Ultimately, he was saved not by police, but by older Arabs living in the area who helped him leave, he said. He managed to drive his car despite the heavy damage.

When he reached the entrance to Isawiya he called police again and told them where he was. The police told him that they would not enter Isawiya, and asked that he come to the station to file a complaint, which he did, he said. The car was taken to a repair shop with the roof, front hood, and front windshield completely destroyed.

Did Israel Ever Consider Using Nuclear Weapons?

By Ha'aretz (Commentary)

Newly declassified documents shine a light on the deliberations of Israel's leaders during the early days of the Yom Kippur War in 1973. Media outlets around the world have reported that state archive documents declassified this week showed that Israel's leadership considered using "drastic means" during the 1973 Yom Kippur War.

On October 9, a day after Egypt repulsed Israel's counterattack on the southern front, Prime Minister Golda Meir convened a top-level discussion in her office. The outlook was grim. Troop losses were high, and ammunition and weapons stores were running out. At one point, Meir blurted out that she had a "crazy idea."

That idea, however, was not a nuclear attack, but many believe a lightning visit to Washington to meet with President Richard Nixon. The visit was to be so secret that Meir advocated not even informing the cabinet. Defense Minister Moshe Dayan supported her plan, but it was never implemented.

At the same meeting, officials also discussed the option of having the air force bomb strategic sites in Damascus. Was the "crazy idea" connected to a critical strike at Syria? It seems the answer is yes.

In another meeting - according to Hanna Zemer, the one-time editor of the newspaper Davar - Dayan spoke of the possibility that "the Third Temple," meaning the state, would be destroyed. Foreign news outlets have reported that Israel readied its nuclear weapons and even considered using them as a last resort.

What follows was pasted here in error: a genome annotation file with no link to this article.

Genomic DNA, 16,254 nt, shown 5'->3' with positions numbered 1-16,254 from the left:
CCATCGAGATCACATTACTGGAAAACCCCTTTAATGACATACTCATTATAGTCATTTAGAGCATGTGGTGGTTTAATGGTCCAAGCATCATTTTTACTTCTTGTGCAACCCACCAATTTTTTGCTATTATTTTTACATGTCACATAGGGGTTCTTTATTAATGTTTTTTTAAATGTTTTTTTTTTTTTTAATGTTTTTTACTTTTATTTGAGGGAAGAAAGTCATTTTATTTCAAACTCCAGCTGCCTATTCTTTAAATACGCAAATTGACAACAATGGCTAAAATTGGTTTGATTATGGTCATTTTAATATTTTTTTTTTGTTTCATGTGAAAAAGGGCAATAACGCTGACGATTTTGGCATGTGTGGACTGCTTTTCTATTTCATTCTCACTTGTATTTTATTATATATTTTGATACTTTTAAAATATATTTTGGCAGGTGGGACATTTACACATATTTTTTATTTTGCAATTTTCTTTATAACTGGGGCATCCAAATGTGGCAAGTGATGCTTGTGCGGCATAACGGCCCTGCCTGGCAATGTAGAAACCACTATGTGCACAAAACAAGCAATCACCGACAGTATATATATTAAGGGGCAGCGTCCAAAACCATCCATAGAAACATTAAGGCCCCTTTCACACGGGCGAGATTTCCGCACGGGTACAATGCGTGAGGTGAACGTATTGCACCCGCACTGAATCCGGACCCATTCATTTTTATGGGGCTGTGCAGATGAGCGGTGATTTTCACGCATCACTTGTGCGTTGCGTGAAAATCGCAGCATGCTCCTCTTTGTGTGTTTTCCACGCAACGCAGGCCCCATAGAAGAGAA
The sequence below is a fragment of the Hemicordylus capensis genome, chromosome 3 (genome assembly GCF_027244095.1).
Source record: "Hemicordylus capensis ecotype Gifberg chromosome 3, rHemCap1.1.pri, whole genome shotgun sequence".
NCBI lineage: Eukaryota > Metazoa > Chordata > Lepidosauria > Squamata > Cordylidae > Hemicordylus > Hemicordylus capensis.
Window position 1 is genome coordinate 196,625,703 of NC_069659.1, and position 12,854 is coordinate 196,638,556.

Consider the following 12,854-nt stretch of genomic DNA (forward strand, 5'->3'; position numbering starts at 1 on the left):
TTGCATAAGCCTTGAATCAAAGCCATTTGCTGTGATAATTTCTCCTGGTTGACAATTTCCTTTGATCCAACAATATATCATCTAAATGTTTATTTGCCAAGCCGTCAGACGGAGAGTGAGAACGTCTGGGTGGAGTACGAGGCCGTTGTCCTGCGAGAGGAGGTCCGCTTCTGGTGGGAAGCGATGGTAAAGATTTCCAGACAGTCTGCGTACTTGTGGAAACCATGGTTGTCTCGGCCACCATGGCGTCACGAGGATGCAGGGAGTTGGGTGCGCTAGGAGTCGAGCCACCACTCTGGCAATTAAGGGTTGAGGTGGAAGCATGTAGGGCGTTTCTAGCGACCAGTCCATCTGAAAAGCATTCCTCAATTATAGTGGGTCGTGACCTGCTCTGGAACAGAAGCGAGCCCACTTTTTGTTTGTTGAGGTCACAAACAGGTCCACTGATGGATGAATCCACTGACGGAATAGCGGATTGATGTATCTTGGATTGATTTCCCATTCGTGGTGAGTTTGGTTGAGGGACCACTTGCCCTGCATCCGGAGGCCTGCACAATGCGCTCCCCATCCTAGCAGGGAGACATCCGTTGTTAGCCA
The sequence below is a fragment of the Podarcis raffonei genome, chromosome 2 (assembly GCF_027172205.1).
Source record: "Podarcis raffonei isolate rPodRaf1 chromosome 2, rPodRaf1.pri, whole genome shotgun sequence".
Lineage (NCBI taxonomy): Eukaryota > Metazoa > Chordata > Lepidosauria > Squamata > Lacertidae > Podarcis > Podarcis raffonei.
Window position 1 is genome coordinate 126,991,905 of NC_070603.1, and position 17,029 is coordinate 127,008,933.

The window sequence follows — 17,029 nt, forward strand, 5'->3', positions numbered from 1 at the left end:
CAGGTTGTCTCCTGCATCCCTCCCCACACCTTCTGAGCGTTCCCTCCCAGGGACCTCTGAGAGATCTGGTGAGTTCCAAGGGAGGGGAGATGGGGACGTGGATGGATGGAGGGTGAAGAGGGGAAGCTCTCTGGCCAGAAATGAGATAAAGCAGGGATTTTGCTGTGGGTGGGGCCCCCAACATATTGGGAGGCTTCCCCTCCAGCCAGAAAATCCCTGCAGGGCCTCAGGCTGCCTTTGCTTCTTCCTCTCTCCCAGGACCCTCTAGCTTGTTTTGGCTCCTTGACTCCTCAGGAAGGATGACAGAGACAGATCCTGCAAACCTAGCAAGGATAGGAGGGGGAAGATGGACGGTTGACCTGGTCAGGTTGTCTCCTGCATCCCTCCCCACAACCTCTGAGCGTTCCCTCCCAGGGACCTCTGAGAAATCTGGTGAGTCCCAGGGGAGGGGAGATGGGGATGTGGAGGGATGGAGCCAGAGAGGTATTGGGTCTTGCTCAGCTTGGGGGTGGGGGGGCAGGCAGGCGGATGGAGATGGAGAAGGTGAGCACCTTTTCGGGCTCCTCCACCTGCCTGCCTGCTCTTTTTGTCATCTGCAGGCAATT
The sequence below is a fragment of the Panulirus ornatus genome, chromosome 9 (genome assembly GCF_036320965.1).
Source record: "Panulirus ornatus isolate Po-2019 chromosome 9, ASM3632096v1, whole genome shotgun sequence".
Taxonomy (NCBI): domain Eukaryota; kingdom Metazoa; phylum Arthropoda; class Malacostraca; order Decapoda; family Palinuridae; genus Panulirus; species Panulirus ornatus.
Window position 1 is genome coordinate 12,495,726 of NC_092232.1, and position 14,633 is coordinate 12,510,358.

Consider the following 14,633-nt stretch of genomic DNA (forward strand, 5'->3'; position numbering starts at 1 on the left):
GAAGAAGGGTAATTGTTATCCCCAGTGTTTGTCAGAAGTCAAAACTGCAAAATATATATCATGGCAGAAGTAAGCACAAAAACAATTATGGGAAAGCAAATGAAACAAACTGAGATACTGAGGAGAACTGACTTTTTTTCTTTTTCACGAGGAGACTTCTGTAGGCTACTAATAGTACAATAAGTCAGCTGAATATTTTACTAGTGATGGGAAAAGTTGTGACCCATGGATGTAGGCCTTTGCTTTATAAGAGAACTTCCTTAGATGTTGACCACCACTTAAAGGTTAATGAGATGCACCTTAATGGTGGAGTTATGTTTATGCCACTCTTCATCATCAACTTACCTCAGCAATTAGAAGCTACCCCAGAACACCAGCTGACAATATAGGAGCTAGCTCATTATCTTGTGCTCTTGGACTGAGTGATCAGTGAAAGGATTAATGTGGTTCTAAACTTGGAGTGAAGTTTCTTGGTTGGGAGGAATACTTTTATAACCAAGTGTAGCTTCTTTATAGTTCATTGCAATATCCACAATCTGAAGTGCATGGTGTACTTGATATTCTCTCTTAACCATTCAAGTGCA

The Dimona nuclear facility was completed in 1960. Those same foreign reports say Israel had several dozen nuclear weapons in October 1973, as well as the means to deliver them: French-made Mirage and U.S.-made Phantom aircraft and the Jericho missile, an Israeli improvement on a French model. All of these, the reports said, were at full readiness.

Investigative journalist Seymour Hersh called his book on Israel's nuclear program "The Samson Option." The implication is that Israel would use atomic weapons if it viewed itself as facing certain, imminent destruction.

If these reports are accurate - and the documents released this week do not confirm them, but possibly only hint at them through portions blacked out by the military censor - this would be neither the first nor the last time Israel's leaders have discussed their so-called "doomsday weapons." International researchers have posited that Israel had a nuclear device even before the 1967 Six-Day War.

In 1991, Israel again reportedly considered using atomic weapons in response to the Scud missile attacks launched by Saddam Hussein during the Gulf War. Rightist ministers, including Yuval Ne'eman (a physicist involved in Israel's nuclear program), Rafael Eitan and Rehavam Ze'evi, urged Yitzhak Shamir's government to respond forcefully, but Shamir rejected Israeli military action out of hand.

In recent years, as Iran emerged as Israel's foremost threat, experts at home and abroad have raised the nuclear option once again. In lectures in Vienna and Berlin, and later in an ill-considered op-ed in The New York Times, historian Benny Morris has urged Israel's leaders to hit Iran with a nuclear bomb.

Thankfully, government officials on both left and right have thus far shown responsibility and stuck to the ambiguity policy instituted in 1961, under which Israel promised it would not be the first country to introduce nuclear weapons to the Middle East. They know as well as anyone that the first country to do so will not only forfeit its seat among the community nations, but will likely cease to exist.